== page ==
[1] The point first made is that the plaintiffs "are not entitled to the relief of injunction." This point is supported by the same argument as that by which the same point was sought to be sustained in "the companion case," to wit: That an injunction will not lie to restrain the violation of an ordinance or a statute the infraction of which carries with it penal punishment; that, in such case, the law provides an adequate remedy in the penalty prescribed for the violation of the ordinance or statute. This proposition, as we have stated, was considered and held not to be maintainable, so far as the present case is concerned, by the opinion in "the companion case." A complete answer to the proposition, as it was given in the latter case, is that the ordinance involved in this controversy is not a "criminal" ordinance — that is to say, it contains no penal provision. The further suggestion, in connection with this point may be advanced, and that is that if it is the assumption here that an ordinance or statute prohibiting the doing of certain acts, without prescribing a penalty for the violation of its provisions, unless the acts in and of themselves are criminal, becomes per se a "criminal" ordinance or statute merely because such acts are prohibited, such assumption is fallacious. Crimes are either mala in se or mala prohibita and, as is obvious, an act, which does not itself involve moral turpitude or which is not in and of itself criminal, can become a crime — a misdemeanor — only where an ordinance or statute so denounces it. The ordinance in this case, as is pointed out in the opinion in the companion case, neither expressly nor by implication denounces as a crime disobedience to its mandates. But, as also pointed out in the opinion in the companion case, there are exceptional circumstances which may exist in a case where a penalty is even prescribed for the violation of the provisions of an ordinance or a statute which would justify the interposition of the remedial power of a court of equity to prevent the commission of the acts thereby prohibited, the ground of such interposition being, of course, that the remedy at law (the mere imposition of a penalty) would be inadequate. This particular question, though, as we have stated, having been fully considered in the companion case, no further consideration and discussion thereof herein is really required or necessary; yet we may well take occasion to say that the cases cited by defendants upon the proposition are entirely different, so far as is concerned the situation as made by the facts, from the instant case, and are, therefore, not in point here. Those cases are: Herald v. Glendale Lodge No. 1289, B.P.O.E., 46 Cal.App. 325 [ 189 P. 329] — the opinion therein having been written by former supreme court Justice Sloane when that learned jurist was a member of the court of appeal of the second district; Dean v. Powell Undertaking Co., 55 Cal.App. 545 [ 203 P. 1015] — opinion by Mr. Justice Sturtevant. It will be perceived, upon a perusal of those decisions, that neither contains any statement at variance with the conclusion at which we have arrived herein. Indeed, in the case first named, certain cases are approvingly cited which hold that, while a complaint "having for its sole purpose an injunction against crime or misdemeanor will not lie," yet "it is just as well settled that equity will interfere if the alleged criminal acts go further and operate to the destruction or diminution of the value of property." ( Manderson v. Commercial Bank, 28 Pa. St. 379.) In the case of Dean v. Powell, etc., supra, the plaintiff sued for an injunction to restrain the establishment in a residential district in the city of Fresno of an undertaking business. There was at the time no ordinance or any regulation in the city of Fresno excluding from such districts therein any business or industrial enterprise. The court, among other things, said:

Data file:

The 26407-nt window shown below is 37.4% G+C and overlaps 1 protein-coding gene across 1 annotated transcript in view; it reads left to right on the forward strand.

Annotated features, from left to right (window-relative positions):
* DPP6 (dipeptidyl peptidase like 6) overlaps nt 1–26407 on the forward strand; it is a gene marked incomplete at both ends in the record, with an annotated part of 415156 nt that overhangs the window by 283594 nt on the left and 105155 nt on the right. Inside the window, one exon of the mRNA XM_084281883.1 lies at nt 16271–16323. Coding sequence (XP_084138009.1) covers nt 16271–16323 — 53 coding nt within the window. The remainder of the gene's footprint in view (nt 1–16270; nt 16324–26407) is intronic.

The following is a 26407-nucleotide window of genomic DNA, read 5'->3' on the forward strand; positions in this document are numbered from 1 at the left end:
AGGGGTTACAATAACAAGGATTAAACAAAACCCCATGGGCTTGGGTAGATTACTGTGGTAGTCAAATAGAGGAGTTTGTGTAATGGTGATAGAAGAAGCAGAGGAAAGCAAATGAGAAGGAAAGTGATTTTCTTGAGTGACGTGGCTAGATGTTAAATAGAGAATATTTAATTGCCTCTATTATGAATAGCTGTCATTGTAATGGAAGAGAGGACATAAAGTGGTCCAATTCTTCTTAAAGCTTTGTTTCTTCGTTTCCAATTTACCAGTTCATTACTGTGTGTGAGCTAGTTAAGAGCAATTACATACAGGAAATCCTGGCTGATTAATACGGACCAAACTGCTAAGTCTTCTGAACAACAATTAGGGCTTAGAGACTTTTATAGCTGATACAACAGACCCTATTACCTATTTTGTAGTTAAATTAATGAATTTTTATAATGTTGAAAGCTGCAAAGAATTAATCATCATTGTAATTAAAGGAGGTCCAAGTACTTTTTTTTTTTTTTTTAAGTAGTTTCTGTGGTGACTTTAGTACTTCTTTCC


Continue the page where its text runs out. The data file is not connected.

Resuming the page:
"The appellant contends that it should not have been enjoined from conducting upon its own property a business in all respects lawful and in all respects operated with the highest degree of care and under the latest approved methods, solely and entirely because a few people living in the neighborhood believe that such business so conducted will hereafter cause them mental depression. In reply to this contention the respondents have stated they are entitled to the relief awarded and that their position is supported by authorities. They cite cases that arose in those jurisdictions where a statute or ordinance had been passed limiting the locations in which an undertaking establishment might be located. ( City of St. Paul v. Kessler, 146 Minn. 124 [178 N.W. 171]; Meagher v. Kessler, 147 Minn. 182 [179 N.W. 732]; Brown v. City of Los Angeles, 183 Cal. 783 [ 192 P. 716].) As Fresno has not adopted an ordinance on that subject the cases are not helpful."